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Popularity among two conventional roofing materials – cedar and asphalt – is decreasing, and for good reason: cedar has disappointed, as it is non-sustainable and very costly to maintain, while asphalt’s lifespan continues to decrease, leading to diminished aesthetics and the requirement for multiple re-roofs over the life of a home.
Composites and synthetics, albeit new in terms of traditional roofing materials like cedar and slate, have been around for decades and are continuing to gain traction quickly as the preferred roofing materials of choice.
Composite cedar shakes & shingles are typically installed for the about the same price as cedar (in most geographies), but cost significantly less than real cedar over the life of your roof by eliminating the need for maintenance, treatments, and most importantly re-roofing. Due to the fact that you can achieve the same cedar aesthetic, with reduced lifetime costs, continues to drive the popularity of polymer roofing products. The desire for the dignified aesthetic of natural cedar has not waned, but with cedar becoming unsustainable, expensive to maintain and to install, and the lifespan being reduced to 20-25 years, composites are filling a void in the roofing market.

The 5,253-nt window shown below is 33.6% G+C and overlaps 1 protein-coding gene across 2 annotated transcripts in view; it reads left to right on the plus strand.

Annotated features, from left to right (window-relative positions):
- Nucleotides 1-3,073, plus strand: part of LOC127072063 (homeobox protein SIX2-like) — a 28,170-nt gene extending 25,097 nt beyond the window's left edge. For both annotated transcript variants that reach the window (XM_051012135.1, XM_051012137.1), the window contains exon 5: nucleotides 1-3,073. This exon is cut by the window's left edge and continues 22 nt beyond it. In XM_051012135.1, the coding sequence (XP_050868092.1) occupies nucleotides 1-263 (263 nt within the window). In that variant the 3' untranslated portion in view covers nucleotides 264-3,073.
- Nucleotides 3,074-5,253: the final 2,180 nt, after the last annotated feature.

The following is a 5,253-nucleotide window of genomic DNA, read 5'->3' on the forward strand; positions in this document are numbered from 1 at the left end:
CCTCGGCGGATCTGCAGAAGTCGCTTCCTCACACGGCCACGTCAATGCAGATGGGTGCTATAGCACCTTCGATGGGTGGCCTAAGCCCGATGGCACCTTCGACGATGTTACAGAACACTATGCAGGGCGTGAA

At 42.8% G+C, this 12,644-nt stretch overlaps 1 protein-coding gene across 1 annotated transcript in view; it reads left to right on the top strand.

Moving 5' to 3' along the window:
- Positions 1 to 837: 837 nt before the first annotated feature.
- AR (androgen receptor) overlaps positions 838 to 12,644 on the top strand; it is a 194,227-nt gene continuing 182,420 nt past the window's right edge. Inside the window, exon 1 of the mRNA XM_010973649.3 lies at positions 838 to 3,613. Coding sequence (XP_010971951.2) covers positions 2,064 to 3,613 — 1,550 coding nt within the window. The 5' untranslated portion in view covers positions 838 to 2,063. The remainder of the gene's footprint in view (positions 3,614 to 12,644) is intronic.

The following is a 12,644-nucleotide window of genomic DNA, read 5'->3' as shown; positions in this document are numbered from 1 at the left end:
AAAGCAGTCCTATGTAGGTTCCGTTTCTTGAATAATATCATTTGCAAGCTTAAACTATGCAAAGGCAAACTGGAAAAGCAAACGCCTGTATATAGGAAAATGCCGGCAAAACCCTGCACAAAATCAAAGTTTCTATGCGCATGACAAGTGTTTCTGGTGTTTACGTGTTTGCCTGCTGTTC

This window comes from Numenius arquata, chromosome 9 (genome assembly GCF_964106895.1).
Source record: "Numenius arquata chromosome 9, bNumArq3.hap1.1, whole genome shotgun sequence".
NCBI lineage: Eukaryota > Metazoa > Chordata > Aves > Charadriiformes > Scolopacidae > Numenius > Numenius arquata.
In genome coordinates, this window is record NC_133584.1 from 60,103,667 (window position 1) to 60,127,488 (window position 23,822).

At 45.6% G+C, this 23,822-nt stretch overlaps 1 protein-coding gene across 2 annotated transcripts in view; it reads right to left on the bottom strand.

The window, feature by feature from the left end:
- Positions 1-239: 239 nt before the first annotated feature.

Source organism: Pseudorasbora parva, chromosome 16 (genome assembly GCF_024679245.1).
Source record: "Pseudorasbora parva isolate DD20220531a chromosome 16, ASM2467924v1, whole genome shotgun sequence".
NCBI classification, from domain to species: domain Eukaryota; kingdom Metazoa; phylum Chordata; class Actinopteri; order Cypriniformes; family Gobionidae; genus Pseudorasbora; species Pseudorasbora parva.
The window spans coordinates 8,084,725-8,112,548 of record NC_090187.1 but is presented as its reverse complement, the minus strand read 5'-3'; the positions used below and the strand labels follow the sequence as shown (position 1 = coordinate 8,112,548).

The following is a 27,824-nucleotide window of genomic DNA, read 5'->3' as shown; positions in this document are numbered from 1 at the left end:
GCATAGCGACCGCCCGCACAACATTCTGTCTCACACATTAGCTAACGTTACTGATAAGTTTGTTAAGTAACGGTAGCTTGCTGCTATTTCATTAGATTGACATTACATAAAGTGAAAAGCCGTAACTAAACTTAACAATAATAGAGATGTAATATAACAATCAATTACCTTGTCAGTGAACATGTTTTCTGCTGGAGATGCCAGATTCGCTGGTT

Plastic (synthetic polymer) is a polymer that has no fibre reinforcement. There are many plastic roofing products on the market designed to look like cedar and slate. Use of plastic roofing has been on the rise, most likely due to lower product costs than traditional cedar and slate and the offer of maintenance free lifetime products. Plastic roofing shingles are lightweight, and easier to install than traditional cedar and slate. However, most plastic shingles do not look authentic, and can have a shiny finish to them. Plastic shingles are relatively thin, and with average widths of 6”-8”, they do not come close to replicating the look or the size of real cedar shake.
Durability of plastic and synthetic polymer roofs and roofing shingles varies greatly. Polypropylene, a highly fragile material found in many types of plastic shingles, has a Tg of only 0 Celcius, and is highly prone to cracking and breakage during the winter. Tg, or Glass Transition Temperature, describes mechanical behavior of polymer as it changes from rigid and brittle to tough and leathery. This lack of resistance to cold makes the product unsuitable in continental climate regions.
"Our mission is to exceed customer expectations in providing quality roofing and gutter service in a prompt, honest, and professional manner the first time, every time."
355 E 55th Ave
Denver, CO 80216